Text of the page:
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What Can I Do About Christmas? Answers to the Question Teachers Often Ask Themselves
posted by: Ruthie | December 18, 2012, 03:16 PM   


This article originally appeared in Education Matters. It has been reprinted with permission from author Eric Buehrer
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As the holidays approach, many educators assume it is illegal to teach the religious aspects of Christmas. Many want to teach about Christmas but are afraid to do so. Their fear usually stems from complaints they have had (or think they will have) from parents, administrators, or colleagues.


However, schools and teachers can teach about the religious aspects of holidays as an important part of learning about American culture.

Part of a Student's Education
In the case of Florey v. Sioux Falls School District, the U.S. Court of Appeals, Eighth Circuit, upheld the constitutionality of the school's policy on religious holidays. The policy, in part, stated:

Music, art, literature, and drama having religious themes or basis are permitted as part of the curriculum for school-sponsored activities and programs if presented in a prudent and objective manner and as a traditional part of the cultural and religious heritage of the particular holiday.

The Court of Appeals held that:

We view the thrust of these rules to be the advancement of the students' knowledge of society's cultural and re¬ligious heritage, as well as the provision of an oppor¬tunity for students to perform a full range of music, poetry, and drama that is likely to be of interest to the students and their audience.... School administrators should, of course, be sensitive to the religious beliefs or disbeliefs of their constituents and should attempt to avoid conflict, but they need not and should not sacrifice the quality of the students' education.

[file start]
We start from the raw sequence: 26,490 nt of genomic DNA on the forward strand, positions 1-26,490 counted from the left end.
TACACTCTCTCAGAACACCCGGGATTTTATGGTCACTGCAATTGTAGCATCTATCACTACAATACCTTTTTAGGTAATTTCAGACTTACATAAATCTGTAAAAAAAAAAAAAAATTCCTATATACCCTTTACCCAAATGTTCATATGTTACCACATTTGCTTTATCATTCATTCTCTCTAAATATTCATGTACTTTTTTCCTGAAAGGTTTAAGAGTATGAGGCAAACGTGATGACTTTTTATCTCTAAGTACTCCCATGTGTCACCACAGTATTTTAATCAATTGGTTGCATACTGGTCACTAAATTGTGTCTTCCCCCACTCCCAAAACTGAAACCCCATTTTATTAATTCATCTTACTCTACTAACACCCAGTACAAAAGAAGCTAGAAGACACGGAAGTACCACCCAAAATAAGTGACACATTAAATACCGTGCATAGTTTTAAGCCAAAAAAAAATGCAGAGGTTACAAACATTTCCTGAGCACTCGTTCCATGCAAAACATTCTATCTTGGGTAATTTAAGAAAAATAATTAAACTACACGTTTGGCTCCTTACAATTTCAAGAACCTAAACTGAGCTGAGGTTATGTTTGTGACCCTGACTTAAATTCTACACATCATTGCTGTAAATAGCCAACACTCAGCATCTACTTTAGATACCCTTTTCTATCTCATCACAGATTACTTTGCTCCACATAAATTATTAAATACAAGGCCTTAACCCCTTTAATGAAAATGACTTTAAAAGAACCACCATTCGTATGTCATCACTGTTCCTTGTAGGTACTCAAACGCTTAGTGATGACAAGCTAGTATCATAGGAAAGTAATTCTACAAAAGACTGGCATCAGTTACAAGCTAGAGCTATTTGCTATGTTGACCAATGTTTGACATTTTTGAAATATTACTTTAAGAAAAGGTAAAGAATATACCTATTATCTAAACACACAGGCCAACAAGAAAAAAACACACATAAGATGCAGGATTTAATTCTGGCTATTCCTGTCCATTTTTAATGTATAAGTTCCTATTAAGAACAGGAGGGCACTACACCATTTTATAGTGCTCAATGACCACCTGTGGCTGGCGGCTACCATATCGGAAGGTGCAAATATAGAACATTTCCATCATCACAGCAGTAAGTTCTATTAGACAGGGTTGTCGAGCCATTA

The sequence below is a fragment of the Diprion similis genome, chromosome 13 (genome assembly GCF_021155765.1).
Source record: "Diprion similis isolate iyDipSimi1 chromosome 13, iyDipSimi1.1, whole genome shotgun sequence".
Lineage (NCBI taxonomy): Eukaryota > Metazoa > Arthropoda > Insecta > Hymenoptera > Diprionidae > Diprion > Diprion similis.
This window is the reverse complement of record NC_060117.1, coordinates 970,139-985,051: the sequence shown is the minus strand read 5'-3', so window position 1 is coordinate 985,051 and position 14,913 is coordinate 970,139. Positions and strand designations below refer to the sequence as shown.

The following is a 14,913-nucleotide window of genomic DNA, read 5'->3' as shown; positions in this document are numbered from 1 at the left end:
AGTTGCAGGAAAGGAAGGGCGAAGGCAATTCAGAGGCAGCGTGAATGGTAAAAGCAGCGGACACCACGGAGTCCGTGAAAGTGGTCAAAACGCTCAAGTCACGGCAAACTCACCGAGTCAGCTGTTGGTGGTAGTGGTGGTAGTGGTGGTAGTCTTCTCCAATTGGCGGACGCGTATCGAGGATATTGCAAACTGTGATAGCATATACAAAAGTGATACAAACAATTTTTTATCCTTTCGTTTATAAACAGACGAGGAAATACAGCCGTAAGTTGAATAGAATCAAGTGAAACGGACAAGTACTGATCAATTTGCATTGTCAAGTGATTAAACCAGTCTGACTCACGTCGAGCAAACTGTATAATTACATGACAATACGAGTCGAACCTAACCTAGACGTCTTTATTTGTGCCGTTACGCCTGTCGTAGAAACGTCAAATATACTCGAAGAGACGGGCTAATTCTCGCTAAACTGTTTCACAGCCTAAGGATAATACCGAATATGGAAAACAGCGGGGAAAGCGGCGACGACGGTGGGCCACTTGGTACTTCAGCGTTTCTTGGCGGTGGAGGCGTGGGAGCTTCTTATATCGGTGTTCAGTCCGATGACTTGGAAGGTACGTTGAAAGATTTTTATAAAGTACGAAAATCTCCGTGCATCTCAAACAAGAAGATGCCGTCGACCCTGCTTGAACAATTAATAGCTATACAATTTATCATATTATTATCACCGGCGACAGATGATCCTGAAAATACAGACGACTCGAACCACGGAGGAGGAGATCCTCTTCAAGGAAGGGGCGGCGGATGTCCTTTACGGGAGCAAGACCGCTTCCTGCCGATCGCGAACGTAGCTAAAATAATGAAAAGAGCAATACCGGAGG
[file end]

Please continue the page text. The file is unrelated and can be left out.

Recognizing Christmas in the Classroom

In Lynch v. Donnelly (1984), the Supreme Court stated:

The concept of a 'wall' of separation between church and state is a useful metaphor but is not an accurate description of the practi¬cal aspects of the relationship that in fact exists. The Constitu¬tion does not require complete separation of church and state; it affirmatively mandates accommodation, not merely tolerance, of all religions, and forbids hostility toward any. Anything less would require the 'callous indifference,' (Zorach v. Clauson) that was never intended by the Establishment Clause.

By prohibiting or even discouraging teachers from recognizing the religious aspects of Christmas, schools are engaging in the hostility and callous indifference that the Supreme Court opposes.

Reading the Christmas Story
In Stone v. Graham (1980), the Supreme Court stated "The Bible may constitutionally be used in an appropriate study of history, civilization, ethics, comparative religion, or the like."

Christmas Carols

The Supreme Court assumes your school is having children sing Christmas carols. In Lynch v. Donnelly, dealing with the public display of a nativity scene, the Court commented:

To forbid the use of this one passive symbol while hymns and carols are sung and played in public places including schools, and while Congress and state legislatures open public sessions with prayers, would be an overreaction contrary to this Nation's history and this Court's holdings.


The largest organization of public school music teachers, the Music Educators National Conference (MENC), states the following regarding the use of music with religious themes:

It is the position of Music Educators National Conference (MENC): The National Association for Music Education that the study and performance of religious music within an educational context is a vital and appropriate part of a comprehensive music education. The omission of sacred music from the school curriculum would result in an incomplete educational experience.